The Telegraph
BY LAURA HUBBERT | 23 AUGUST 2012

Nicole Kidman 'gets cheeky' for V Magazine. Styled by Carlyne Cerf de Duzeele
 Photo: MARIO TESTINO/V MAG
We're used to seeing Nicole Kidman on the red carpet - elegant, ladylike, demure, are the words that usually spring to mind. But this is not how you would describe her latest shoot for V Magazine 's travel-themed issue. Nicole stripped off except for a bottom-baring Chanel skirt (if you could call it a skirt) with kohl-rimmed eyes and a shaggy Debby Harry-esque bob to further ramp up the sex appeal.

According to the Daily Mail , photographer Mario Testino said all the right things to put the 45-year-old actress at ease. "Beautiful, beautiful," he was heard exclaiming during the shoot, "You are so hot it is beyond! Look at your body! It is incredible."

Nicole dares to bare for photographer Mario Testino MARIO TESTINO/V MAG
It's likely that the shoot was somewhat inspired by Kidman's latest role in The Paperboy , where she plays a trashy woman from the southern US who obsessively writes to prisoners. V Magazine founder James Kaliardos explained his vision for the shoot in an email to New York Magazine , saying: "I wanted to strip Nicole's image bare... I kept saying, 'This isn't Portrait of a Lady'. " He seemed pleased, however, with Kidman's attitude to the shoot: "She barely looked in the mirror and just said, 'Great'."

The Australian actress showed off her sexy side in the V Magazine shoot MARIO TESTINO/V MAG
And going by what she says in the accompanying interview, Nicole should be pleased with the results. "I don't really make decisions, I go with the flow. If I were a strategically minded person, I think I would have a far different career," she said. "But I would be more outlandish if I could. A lot of times you just don't get the chance."
For the full interview and more photos of naked Nicole, head over to V Magazine and pick up a copy of the Travel Issue, out August 30th.

Friday, August 24, 2012

Obituaries / Tony Scott


Tony Scott


A former advertising director who followed his brother Ridley (now Sir Ridley) to Hollywood, his glossy, commercial sensibility powered films such as Top Gun, Beverly Hills Cop II and Days of Thunder – testosterone-filled movies described by one critic as “visual amphetamines”.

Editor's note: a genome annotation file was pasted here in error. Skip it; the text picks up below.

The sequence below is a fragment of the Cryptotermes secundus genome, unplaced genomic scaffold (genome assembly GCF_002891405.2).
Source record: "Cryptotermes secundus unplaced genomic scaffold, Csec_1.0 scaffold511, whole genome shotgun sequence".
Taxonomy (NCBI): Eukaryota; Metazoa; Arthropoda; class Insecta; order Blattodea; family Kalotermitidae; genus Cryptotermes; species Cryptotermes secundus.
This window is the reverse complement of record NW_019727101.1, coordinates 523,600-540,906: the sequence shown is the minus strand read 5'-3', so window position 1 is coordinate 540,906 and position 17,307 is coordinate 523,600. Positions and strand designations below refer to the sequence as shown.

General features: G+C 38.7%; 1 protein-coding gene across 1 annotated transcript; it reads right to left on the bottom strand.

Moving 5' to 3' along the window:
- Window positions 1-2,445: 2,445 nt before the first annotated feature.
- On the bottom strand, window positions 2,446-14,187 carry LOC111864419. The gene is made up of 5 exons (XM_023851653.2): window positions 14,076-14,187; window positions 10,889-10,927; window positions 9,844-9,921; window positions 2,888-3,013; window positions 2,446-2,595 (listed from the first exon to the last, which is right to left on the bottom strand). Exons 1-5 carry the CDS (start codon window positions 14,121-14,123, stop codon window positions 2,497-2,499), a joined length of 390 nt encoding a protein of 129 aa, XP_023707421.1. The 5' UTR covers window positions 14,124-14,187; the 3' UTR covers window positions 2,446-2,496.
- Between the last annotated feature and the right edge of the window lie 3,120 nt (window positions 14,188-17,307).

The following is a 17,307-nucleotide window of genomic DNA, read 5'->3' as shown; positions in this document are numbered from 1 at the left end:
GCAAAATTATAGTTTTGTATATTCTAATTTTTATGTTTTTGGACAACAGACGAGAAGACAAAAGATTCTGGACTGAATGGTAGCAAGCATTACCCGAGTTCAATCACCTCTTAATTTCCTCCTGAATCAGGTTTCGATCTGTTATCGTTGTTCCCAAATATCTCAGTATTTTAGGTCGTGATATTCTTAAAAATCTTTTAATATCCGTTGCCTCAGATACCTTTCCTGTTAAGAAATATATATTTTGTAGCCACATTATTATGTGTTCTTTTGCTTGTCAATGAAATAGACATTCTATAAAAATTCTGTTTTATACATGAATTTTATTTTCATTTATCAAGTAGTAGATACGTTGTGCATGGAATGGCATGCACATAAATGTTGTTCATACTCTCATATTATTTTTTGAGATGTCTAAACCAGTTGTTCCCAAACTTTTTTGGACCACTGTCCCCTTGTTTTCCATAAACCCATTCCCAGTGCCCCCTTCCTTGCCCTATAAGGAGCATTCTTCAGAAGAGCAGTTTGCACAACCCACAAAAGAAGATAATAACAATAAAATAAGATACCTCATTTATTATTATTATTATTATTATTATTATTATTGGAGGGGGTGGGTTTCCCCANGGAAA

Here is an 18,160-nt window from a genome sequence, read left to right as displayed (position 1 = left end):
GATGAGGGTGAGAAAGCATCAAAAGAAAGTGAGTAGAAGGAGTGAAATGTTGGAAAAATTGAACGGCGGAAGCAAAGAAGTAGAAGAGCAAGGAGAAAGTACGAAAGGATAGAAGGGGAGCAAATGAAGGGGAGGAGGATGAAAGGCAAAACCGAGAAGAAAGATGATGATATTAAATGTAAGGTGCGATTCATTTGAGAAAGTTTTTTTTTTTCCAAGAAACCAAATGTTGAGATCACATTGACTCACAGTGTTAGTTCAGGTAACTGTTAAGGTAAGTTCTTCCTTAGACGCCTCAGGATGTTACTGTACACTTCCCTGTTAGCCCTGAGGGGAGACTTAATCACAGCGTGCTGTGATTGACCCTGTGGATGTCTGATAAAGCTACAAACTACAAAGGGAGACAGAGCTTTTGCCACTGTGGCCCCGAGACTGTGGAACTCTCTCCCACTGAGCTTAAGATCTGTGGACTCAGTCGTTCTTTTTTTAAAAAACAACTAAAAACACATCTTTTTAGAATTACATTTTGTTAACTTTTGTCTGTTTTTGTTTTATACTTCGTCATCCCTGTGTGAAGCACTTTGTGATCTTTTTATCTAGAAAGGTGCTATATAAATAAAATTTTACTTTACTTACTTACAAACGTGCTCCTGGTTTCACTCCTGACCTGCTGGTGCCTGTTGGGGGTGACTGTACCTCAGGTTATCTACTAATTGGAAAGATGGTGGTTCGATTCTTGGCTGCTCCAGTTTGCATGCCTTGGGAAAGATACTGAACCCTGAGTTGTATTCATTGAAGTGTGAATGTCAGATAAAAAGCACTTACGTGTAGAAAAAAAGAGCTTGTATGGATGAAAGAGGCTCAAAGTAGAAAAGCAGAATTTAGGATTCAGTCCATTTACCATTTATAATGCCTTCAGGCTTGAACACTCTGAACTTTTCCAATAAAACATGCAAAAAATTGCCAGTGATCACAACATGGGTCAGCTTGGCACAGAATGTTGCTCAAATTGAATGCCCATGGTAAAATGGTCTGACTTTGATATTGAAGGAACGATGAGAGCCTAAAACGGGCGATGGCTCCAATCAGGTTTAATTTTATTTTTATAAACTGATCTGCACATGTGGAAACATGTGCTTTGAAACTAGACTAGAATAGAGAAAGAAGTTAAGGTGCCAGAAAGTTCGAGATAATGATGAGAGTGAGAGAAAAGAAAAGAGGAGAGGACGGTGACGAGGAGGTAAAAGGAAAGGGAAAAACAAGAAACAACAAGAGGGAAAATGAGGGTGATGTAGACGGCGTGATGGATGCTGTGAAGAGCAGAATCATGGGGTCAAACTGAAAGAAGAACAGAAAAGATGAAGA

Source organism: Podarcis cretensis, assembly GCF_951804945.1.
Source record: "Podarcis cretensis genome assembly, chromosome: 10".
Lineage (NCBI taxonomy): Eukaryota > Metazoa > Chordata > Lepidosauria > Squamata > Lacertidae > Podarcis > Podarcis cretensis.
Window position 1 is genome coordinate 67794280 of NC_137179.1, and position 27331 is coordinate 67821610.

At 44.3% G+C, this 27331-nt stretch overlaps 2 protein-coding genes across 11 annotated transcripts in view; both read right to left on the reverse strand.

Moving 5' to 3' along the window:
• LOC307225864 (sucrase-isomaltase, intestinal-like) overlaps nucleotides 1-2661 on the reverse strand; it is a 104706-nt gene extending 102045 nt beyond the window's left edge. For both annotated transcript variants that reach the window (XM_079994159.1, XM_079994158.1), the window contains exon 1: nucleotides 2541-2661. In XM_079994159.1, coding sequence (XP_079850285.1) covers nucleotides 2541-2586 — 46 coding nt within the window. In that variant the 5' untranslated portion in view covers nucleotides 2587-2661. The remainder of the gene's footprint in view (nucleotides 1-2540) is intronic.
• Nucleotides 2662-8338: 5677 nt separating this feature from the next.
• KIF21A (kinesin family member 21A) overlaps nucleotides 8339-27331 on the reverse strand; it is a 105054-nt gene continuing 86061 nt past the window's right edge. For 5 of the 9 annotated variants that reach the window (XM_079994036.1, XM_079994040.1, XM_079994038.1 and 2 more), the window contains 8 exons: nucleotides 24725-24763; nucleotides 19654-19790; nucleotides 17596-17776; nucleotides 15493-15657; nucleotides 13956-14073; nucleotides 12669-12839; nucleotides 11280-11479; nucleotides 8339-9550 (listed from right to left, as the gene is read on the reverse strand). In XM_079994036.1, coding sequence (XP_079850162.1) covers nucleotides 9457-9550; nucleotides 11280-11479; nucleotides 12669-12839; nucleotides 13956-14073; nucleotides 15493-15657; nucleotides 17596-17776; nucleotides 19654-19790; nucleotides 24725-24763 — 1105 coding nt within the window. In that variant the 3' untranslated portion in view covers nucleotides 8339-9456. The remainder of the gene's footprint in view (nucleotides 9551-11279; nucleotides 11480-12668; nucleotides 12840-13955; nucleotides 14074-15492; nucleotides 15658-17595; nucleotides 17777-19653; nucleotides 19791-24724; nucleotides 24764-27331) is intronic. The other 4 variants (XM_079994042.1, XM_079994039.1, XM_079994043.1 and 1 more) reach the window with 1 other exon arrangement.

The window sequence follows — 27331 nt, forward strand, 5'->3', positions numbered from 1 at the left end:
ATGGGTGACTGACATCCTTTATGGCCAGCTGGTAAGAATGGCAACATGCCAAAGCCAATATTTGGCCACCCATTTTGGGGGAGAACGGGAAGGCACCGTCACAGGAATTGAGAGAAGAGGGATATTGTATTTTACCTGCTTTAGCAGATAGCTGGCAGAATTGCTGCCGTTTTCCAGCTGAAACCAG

A director with little interest in ideas or morality, he created a visual sheen that lingered in the memory long after narrative and characters were forgotten. Although he was accused of vulgarity and excessive love of hardware, Scott instinctively understood the power of images and was obsessive in his quest for visual impact.
But for all the reviewing community’s artistic unease, Scott was that rarest of beasts: a British filmmaker with a blockbuster reputation. That he lived in Hollywood, collected Ferraris and Harleys and hustled through relationships, only further alienated the sensibilities of his European peers.
He had extraordinary energy, producing and directing movies, making advertisements and, with his brother “Rid”, buying and managing Shepperton studios. Often involved with 20 projects simultaneously, he relaxed by climbing mountains and running. If his films were often accused of having a shiny core where the insight or empathy might have been, no one disputed his contention that his interest lay with “people who live their life on the edge”.
Anthony David Scott was born in North Shields on July 21 1944, seven years after his brother Ridley, and educated at Stockton-on-Tees. He enjoyed painting and rugby, while the proximity of the moors encouraged a love of the wild he retained all his life. Each summer in his youth he hitchhiked to the Alps to climb.
While at grammar school, he appeared as the title character in his brother’s first short film, Boy On A Bicycle. He then studied painting at Sunderland Art School, Leeds College of Art and Design and finally, on a scholarship, the Royal College .
Realising that he was unlikely to sustain a career as a painter, he joined his brother’s fledgling television production company. Ridley recalled: “I knew he had a fondness for cars, so I told him, 'Come work with me and within a year you’ll have a Ferrari.’ And he did.”